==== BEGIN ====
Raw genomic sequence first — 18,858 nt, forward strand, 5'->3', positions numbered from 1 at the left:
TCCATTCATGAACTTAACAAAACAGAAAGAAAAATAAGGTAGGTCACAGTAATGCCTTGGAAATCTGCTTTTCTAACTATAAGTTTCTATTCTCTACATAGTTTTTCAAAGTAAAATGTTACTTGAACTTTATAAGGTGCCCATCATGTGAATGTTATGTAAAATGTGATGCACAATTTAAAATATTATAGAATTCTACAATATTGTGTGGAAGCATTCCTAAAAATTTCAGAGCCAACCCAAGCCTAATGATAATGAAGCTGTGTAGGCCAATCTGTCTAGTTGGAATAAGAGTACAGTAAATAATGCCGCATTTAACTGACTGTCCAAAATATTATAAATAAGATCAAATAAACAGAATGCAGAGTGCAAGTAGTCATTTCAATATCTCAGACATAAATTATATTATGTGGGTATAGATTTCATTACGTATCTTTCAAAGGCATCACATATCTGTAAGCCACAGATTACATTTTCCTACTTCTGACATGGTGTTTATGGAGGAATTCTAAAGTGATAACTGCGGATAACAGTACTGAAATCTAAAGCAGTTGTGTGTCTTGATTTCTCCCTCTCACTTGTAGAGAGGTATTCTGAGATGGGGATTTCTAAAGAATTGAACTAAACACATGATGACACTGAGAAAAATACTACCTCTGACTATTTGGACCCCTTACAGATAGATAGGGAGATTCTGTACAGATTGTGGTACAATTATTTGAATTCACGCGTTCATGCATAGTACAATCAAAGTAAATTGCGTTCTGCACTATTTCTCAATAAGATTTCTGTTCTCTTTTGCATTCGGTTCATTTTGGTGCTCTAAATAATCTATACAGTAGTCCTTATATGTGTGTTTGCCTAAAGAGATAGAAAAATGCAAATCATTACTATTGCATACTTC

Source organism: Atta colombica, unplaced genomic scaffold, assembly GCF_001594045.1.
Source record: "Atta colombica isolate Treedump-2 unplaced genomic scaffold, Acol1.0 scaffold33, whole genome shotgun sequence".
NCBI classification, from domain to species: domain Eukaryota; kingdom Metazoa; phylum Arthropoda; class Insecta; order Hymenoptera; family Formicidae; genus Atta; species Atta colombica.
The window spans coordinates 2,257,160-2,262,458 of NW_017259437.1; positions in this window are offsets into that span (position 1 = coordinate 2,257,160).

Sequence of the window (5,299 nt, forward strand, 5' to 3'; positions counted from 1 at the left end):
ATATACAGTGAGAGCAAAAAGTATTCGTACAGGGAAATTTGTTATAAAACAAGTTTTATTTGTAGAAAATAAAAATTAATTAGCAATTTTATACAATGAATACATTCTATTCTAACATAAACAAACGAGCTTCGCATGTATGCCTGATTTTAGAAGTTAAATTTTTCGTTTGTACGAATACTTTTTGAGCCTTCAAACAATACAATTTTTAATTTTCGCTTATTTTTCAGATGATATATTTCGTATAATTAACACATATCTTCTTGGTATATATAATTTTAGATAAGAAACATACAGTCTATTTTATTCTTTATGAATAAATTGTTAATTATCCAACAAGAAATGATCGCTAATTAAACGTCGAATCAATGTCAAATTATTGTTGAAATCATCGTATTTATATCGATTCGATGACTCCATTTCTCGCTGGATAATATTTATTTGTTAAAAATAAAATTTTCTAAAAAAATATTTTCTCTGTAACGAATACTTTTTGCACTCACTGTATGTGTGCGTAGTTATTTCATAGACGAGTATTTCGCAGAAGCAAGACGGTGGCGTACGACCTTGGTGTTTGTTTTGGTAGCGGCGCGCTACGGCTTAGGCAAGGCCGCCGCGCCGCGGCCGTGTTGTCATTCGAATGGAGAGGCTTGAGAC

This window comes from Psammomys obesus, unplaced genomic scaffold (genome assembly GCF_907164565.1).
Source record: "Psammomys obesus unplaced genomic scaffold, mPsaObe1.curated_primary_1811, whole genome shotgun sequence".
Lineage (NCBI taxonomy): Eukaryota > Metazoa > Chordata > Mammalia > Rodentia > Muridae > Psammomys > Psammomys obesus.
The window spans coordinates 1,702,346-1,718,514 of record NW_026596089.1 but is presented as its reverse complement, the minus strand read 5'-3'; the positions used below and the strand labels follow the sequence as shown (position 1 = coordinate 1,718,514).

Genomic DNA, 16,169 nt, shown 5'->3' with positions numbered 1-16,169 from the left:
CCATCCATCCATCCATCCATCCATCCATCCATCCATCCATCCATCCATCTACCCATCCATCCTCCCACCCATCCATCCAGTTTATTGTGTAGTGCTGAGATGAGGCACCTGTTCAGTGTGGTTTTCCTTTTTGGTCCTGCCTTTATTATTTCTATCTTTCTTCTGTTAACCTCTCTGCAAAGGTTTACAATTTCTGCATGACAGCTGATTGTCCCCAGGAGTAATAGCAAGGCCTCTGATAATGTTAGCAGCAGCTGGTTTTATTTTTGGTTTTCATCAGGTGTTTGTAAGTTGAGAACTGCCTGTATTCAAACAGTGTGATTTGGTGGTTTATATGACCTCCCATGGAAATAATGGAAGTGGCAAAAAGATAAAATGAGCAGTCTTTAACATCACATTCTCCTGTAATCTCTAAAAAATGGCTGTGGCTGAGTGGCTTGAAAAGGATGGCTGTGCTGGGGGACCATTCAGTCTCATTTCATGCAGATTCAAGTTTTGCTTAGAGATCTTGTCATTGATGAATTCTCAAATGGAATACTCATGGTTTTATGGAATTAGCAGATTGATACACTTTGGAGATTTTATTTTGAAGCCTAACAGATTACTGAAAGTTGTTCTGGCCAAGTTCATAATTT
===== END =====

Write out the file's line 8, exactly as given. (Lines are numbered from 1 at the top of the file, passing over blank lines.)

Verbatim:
ATATACAGTGAGAGCAAAAAGTATTCGTACAGGGAAATTTGTTATAAAACAAGTTTTATTTGTAGAAAATAAAAATTAATTAGCAATTTTATACAATGAATACATTCTATTCTAACATAAACAAACGAGCTTCGCATGTATGCCTGATTTTAGAAGTTAAATTTTTCGTTTGTACGAATACTTTTTGAGCCTTCAAACAATACAATTTTTAATTTTCGCTTATTTTTCAGATGATATATTTCGTATAATTAACACATATCTTCTTGGTATATATAATTTTAGATAAGAAACATACAGTCTATTTTATTCTTTATGAATAAATTGTTAATTATCCAACAAGAAATGATCGCTAATTAAACGTCGAATCAATGTCAAATTATTGTTGAAATCATCGTATTTATATCGATTCGATGACTCCATTTCTCGCTGGATAATATTTATTTGTTAAAAATAAAATTTTCTAAAAAAATATTTTCTCTGTAACGAATACTTTTTGCACTCACTGTATGTGTGCGTAGTTATTTCATAGACGAGTATTTCGCAGAAGCAAGACGGTGGCGTACGACCTTGGTGTTTGTTTTGGTAGCGGCGCGCTACGGCTTAGGCAAGGCCGCCGCGCCGCGGCCGTGTTGTCATTCGAATGGAGAGGCTTGAGAC